I envisage that, as consumers become more price-conscious, we might begin to re-examine the service providers’ and mobile operators’ offerings, becoming more discriminating between the various offers on the market and increasingly looking to combine services under one spend (think of Virgin’s quadplay digital TV, broadband, phone and mobile package).  Consumers certainly stand to benefit from better value in 2009, but which of the big players will be savvy enough to predict what we want and lead the market in delivering it?  Stay tuned….


A credit crunch Christmas

November 24, 2008



A year ago, few people had heard of the dreaded term ‘credit crunch’, but the phrase has now entered dictionaries.  We PR people were probably amongst the first to start splashing the financial crisis all over the media and already by Christmas 2007 we were already bored of talking about it.  This year, however, there is really no escape, with the credit crunch having now pervaded the lives of everyone in the UK in one form or another.  Employment figures dropped alarmingly fast this year, and as of exactly one month ago today, the Office for National Statistics announced figures showing negative economic growth meaning that we are on the brink of recession.  This doesn’t bode well for the millions of UK businesses that rely on the festive season to boost their yearly revenues. It is actually estimated that the Christmas shopping season can account for as much as forty per cent of a retail store’s annual revenue and as much as three-quarters of its annual profit.  But not this year!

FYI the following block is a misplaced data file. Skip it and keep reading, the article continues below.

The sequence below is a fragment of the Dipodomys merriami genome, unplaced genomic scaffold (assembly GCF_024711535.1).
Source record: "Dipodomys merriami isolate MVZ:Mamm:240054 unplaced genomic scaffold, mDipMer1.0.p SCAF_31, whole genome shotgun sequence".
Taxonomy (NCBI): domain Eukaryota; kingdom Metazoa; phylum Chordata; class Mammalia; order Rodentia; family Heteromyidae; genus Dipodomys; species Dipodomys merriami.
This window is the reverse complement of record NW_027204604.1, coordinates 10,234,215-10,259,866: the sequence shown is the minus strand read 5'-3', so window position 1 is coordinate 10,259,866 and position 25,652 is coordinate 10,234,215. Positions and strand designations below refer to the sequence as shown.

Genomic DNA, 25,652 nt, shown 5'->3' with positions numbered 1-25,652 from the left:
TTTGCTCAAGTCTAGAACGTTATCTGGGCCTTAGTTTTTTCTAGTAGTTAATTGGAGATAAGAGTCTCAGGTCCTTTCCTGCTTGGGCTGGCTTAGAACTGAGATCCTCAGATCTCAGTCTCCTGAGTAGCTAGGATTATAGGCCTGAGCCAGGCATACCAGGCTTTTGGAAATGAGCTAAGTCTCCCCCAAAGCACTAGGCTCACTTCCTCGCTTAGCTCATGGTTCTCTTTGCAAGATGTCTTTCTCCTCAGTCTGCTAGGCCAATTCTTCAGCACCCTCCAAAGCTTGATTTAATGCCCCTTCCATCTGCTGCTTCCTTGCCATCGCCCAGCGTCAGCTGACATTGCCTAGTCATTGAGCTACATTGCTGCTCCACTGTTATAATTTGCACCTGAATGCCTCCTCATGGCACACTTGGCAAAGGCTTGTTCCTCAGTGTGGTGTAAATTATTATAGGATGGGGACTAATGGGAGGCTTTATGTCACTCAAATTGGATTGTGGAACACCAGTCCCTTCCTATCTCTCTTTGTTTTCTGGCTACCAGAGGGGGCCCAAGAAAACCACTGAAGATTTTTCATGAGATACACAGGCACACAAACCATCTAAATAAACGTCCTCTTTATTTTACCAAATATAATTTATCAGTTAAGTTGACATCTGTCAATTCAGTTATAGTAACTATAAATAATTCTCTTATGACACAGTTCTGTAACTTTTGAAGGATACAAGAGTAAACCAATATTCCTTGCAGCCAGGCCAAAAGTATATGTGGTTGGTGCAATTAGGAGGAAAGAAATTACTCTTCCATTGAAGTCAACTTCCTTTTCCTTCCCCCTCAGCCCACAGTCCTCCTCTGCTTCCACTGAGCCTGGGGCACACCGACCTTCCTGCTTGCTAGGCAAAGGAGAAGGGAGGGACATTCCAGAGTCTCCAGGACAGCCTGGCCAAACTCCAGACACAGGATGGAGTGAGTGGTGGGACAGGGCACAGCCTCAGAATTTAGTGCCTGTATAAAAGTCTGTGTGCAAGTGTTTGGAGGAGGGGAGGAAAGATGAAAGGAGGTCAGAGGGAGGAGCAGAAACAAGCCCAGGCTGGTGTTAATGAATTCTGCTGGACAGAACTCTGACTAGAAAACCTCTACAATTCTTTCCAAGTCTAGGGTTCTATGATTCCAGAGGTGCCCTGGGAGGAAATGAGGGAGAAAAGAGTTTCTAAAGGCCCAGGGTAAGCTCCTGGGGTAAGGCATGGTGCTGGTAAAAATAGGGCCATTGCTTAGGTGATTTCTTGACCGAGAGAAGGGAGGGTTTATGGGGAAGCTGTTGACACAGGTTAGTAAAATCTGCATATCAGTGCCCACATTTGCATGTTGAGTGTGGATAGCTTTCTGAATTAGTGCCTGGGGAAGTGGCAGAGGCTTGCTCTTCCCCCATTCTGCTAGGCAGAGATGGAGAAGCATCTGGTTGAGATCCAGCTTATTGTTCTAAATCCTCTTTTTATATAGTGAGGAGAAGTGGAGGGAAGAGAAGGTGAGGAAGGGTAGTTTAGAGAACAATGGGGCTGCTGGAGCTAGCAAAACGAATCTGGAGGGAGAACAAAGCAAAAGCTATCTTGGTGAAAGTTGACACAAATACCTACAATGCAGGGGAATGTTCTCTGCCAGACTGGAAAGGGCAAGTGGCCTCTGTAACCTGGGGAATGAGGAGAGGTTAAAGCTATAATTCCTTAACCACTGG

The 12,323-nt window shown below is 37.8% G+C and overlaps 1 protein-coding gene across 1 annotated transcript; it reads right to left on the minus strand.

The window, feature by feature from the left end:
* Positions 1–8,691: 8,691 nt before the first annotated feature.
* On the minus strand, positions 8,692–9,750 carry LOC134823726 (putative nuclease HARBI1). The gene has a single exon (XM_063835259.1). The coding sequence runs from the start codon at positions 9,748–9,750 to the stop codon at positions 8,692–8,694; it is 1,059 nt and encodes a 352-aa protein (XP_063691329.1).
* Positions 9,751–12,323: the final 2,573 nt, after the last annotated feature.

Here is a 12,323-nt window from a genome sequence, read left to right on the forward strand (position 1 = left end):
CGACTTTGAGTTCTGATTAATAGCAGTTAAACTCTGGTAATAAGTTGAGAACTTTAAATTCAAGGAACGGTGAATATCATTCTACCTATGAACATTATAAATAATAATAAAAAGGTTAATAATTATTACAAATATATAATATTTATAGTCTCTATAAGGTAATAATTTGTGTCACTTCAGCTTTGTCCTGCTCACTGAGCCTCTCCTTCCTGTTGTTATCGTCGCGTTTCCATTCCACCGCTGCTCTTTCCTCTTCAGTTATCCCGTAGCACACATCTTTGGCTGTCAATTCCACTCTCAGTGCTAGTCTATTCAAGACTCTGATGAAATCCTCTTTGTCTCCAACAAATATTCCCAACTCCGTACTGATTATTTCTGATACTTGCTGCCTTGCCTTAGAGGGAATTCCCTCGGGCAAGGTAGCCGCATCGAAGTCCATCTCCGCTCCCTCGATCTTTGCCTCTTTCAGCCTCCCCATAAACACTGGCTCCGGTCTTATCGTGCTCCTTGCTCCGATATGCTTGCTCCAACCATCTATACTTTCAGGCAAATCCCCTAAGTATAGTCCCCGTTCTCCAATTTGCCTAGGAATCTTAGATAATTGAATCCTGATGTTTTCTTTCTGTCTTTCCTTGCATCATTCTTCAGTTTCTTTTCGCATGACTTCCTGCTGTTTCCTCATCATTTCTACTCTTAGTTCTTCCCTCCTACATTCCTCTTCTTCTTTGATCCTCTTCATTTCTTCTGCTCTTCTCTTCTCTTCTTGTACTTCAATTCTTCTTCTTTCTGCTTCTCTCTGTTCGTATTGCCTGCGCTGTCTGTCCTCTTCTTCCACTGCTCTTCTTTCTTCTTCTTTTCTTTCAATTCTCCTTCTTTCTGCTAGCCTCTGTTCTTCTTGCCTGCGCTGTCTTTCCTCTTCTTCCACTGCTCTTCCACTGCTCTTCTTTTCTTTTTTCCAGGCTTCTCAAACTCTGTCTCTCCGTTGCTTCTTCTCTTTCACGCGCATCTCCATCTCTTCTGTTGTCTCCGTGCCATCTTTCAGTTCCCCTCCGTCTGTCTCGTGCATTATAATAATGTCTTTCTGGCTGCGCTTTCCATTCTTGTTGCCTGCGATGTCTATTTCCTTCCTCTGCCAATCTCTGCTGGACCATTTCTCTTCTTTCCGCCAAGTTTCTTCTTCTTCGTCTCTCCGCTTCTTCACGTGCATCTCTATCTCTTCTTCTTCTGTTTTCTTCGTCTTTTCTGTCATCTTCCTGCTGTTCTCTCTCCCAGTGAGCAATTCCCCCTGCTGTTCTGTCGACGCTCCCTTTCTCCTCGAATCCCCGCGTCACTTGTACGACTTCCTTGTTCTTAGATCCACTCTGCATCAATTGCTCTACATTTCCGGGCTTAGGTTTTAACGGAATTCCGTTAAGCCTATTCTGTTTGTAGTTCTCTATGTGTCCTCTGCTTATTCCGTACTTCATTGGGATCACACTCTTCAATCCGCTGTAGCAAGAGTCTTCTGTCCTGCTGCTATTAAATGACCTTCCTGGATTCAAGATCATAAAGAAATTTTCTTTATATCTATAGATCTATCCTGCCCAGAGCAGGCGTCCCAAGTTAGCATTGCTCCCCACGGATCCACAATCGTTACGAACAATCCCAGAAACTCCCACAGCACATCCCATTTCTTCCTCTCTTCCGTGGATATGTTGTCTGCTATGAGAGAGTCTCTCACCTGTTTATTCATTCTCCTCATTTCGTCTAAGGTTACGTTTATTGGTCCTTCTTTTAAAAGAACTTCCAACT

As the Guardian’s Steve Henry points out, there is a silver lining to every cloud, and this year it is the fact that Tesco has been the first of the UK’s biggest retailers to recognise that we’d really prefer not to be bombarded with celebrity-riddled luxury Christmas advertising this year (“Compare Tesco, who have – in my view – won the PR war by apparently ditching the overpaid celebs. That’s doing something new. That’s interesting.”). As he outlines the various advantages and disadvantages of spending millions of pounds to jump on Britain’s obsession with celeb culture at Christmas time, he asks us: “Is it time for advertising to explore new ways of talking to people? Is it possible that the credit crunch will force us all to look afresh at advertising and demand that it is more relevant, more authentic, and less wasteful?” – I hope so!  Even the biggest brands may not be able to afford to pay celebrities to dress up in silly Christmas outfits next year…

What does PR look like?

October 3, 2008

Welcome to a look behind the scenes at what the fashionistas in PR look like. PR peeps are notoriously fashion forward. They dress to impress clients, the press and anyone else who gets in their way. It is extremely difficult to find one that looks like crap but trust me if they are out there, I will be naming and shaming…maybe.

When I was looking for an interesting PR look today I did not have to look too far for inspiration. There is so much going on around the globe,  including the meltdown of financial institutions and the credit crunch. So I asked myself, what does meltdown chic look like? Fashionistas facing ruin should ramp up the stakes, wear lashings of colour and stand proud as a survivor of the credit crunch. I christen the look crunchy, melty, bailout chic!

Enter Amy, this week ‘s muse.  Amy’s outfit speaks volumes about our troubled times with it’s mix of high street labels and antique jewellery.  It screams,  “my taste, unlike global finance is not broken, busted or in need of a bailout!”